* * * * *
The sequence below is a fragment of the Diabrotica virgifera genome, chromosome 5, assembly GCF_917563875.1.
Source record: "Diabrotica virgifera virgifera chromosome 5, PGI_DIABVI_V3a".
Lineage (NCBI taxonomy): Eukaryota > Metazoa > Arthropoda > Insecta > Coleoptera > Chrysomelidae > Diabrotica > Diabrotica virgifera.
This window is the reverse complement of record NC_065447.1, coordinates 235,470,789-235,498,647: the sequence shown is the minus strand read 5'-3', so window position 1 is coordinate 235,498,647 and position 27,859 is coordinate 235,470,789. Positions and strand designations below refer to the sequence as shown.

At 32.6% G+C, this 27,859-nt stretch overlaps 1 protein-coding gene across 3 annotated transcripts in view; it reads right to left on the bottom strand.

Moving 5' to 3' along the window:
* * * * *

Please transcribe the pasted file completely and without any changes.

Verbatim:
The sequence below is a fragment of the Diabrotica virgifera genome, chromosome 5, assembly GCF_917563875.1.
Source record: "Diabrotica virgifera virgifera chromosome 5, PGI_DIABVI_V3a".
Lineage (NCBI taxonomy): Eukaryota > Metazoa > Arthropoda > Insecta > Coleoptera > Chrysomelidae > Diabrotica > Diabrotica virgifera.
This window is the reverse complement of record NC_065447.1, coordinates 235,470,789-235,498,647: the sequence shown is the minus strand read 5'-3', so window position 1 is coordinate 235,498,647 and position 27,859 is coordinate 235,470,789. Positions and strand designations below refer to the sequence as shown.

At 32.6% G+C, this 27,859-nt stretch overlaps 1 protein-coding gene across 3 annotated transcripts in view; it reads right to left on the bottom strand.

Moving 5' to 3' along the window: